Everyone knows: Germans tend to be cautious when it comes to data protection and privacy. The unease about how the data collected by Alexa, Google Home, Siri & Co is processed on servers in the USA is currently being re-fueled by the Facebook data scandal surrounding Cambridge Analytica. The social network actually wanted to introduce its own smart loudspeaker with digital assistant and video chat function in May, but has now postponed it.

© Amazon

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Alexa upsets users with uncontrolled laughter

With a program update, Amazon wants to prevent its assistance software from disturbing Alexa users with unexpected laughter. In the past few days there have been increasing complaints in the USA that the assistant bursts out laughing uncontrollably.

Despite all the justified criticism from privacy advocates in this country - this technology will prevail thanks to one single, decisive factor: convenience. Nobody expresses it as aptly as the internet philosopher (and former advertiser) Sascha Lobo: "The world power comfort beats everything, even German concerns."

Mood of optimism in the marketing industry

Marketers need to act now. There is an excited pioneering mood among those marketing decision-makers who have recognized their opportunity. Because not everyone has jumped on the bandwagon yet. Whoever comes first and does it skillfully digs himself deep into the minds and hearts of consumers.

You have to know that the new gatekeepers for information and interaction work differently than usual. While the screen-based search produces long lists of results, digital voice assistants usually only provide one answer.

The most important question that is currently bothering marketing people is: How does my content become a "Featured Snippet", ie how does it make it to "Position Zero" of the organic voice search?

Website optimization is the magic word - using "Voice SEO" to place good content that can be found on your own websites and in social media, as well as: listen, listen, listen.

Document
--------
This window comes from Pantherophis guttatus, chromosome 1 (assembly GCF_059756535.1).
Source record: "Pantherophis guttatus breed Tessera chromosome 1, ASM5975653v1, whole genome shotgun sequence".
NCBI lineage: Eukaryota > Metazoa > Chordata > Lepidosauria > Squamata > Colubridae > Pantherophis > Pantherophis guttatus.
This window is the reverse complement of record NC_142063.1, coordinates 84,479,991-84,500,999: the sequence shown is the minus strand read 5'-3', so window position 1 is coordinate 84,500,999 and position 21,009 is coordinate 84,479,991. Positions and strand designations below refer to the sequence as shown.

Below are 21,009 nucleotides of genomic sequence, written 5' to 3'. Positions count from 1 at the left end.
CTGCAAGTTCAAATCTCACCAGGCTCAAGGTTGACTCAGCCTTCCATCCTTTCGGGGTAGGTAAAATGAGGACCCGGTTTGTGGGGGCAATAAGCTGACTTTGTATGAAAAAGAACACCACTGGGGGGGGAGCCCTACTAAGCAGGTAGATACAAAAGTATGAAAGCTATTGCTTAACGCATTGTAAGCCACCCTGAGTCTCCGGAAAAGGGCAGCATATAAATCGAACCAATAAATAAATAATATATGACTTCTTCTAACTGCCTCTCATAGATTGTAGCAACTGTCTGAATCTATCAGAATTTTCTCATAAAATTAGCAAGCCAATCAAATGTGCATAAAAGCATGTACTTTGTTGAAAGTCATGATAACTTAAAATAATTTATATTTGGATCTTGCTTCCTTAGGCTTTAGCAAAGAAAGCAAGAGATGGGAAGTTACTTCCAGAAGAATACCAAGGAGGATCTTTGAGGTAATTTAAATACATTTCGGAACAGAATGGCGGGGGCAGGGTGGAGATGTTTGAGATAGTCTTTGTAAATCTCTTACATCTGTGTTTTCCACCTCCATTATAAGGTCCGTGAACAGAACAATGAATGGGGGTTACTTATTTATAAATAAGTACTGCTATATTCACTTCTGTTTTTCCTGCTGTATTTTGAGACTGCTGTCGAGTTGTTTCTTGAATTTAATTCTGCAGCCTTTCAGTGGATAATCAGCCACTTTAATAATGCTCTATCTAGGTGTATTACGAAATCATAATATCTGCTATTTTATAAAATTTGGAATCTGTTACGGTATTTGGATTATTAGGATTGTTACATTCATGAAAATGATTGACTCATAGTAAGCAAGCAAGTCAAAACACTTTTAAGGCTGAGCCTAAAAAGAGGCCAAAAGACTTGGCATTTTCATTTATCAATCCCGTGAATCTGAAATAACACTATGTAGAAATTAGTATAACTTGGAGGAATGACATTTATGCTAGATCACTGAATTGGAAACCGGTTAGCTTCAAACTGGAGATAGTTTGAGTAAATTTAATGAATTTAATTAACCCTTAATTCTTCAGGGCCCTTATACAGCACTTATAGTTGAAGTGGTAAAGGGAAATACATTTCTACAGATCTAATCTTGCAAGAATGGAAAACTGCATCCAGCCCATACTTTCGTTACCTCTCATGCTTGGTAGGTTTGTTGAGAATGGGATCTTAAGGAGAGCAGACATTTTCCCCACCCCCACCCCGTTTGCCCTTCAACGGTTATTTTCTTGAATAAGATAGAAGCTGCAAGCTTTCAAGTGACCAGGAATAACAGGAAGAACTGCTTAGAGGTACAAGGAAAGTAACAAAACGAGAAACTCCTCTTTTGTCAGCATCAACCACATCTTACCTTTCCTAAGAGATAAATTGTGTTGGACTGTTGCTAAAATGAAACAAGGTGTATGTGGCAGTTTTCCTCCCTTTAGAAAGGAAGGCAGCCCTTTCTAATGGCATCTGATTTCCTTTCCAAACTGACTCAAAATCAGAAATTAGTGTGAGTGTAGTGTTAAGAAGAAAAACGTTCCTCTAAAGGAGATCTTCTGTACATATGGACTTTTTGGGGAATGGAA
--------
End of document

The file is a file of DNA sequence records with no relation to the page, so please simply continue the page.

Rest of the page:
"Anyone who thinks that the use of high-reach influencers will solve the problem for once is on the wrong track."

Britta Heer, Edelman Ergo

Some brands have already practiced this with chatbots: How does the consumer communicate with the brand, how would he like to be addressed? What questions does he ask, when does he just want information, when to buy? Which interaction does he want, where is the line between useful and annoying?

Brands have to think carefully about how to prepare their messages in such a way that voice-based AI gives them preference in purchasing decisions. So much for the duty. The free choice is achieved by marketers if they manage to land so far up front in the relevant set of consumers that they pass on the purchase decision they have already made to the digital assistant: "Alexa, order me Tchibo Fine mild!"

Earned Marketing: Take brand experiences home with you

Even if voice search does not completely replace desktop or mobile, the intelligently communicating loudspeaker will in future be used primarily at home or in the car when out and about.

Brands have to work harder than ever to create unique brand experiences that consumers can take home with them. Anyone who thinks that the problem will be solved with the use of high-reach influencers is on the wrong track. Strategic storytelling is now needed, which combines voice search and earned marketing with sensible use of media. "You will never get a second chance for a first impression", the first throw has to be right.

Rethinking the choice of product names

In future, the product name will also have to be chosen in such a way that consumers and digital assistants have it quickly to hand when it comes to making a purchase decision. Quite a few marketers will also have to ask themselves whether their sub-brands still have the correct name or whether the product portfolio should not be re-tagged based on language usage. But even the most concise name needs a tone and emotionality that match the brand.

Brands need a voice

When the voice becomes the new interface of the digital, as Sascha Lobo puts it, you have to ask yourself what voice you give your brand. What does fine milk chocolate sound like - and what voice does dark chocolate use? Do edding pens sound different to Stabilo highlighters? Which sound profile suits Roeckl gloves?

And how do I combine the new acoustic brand identity with a language-savvy earned marketing strategy? Questions that all marketers should deal with in the future who want to remain successful in times of digital language assistance and verbal search queries.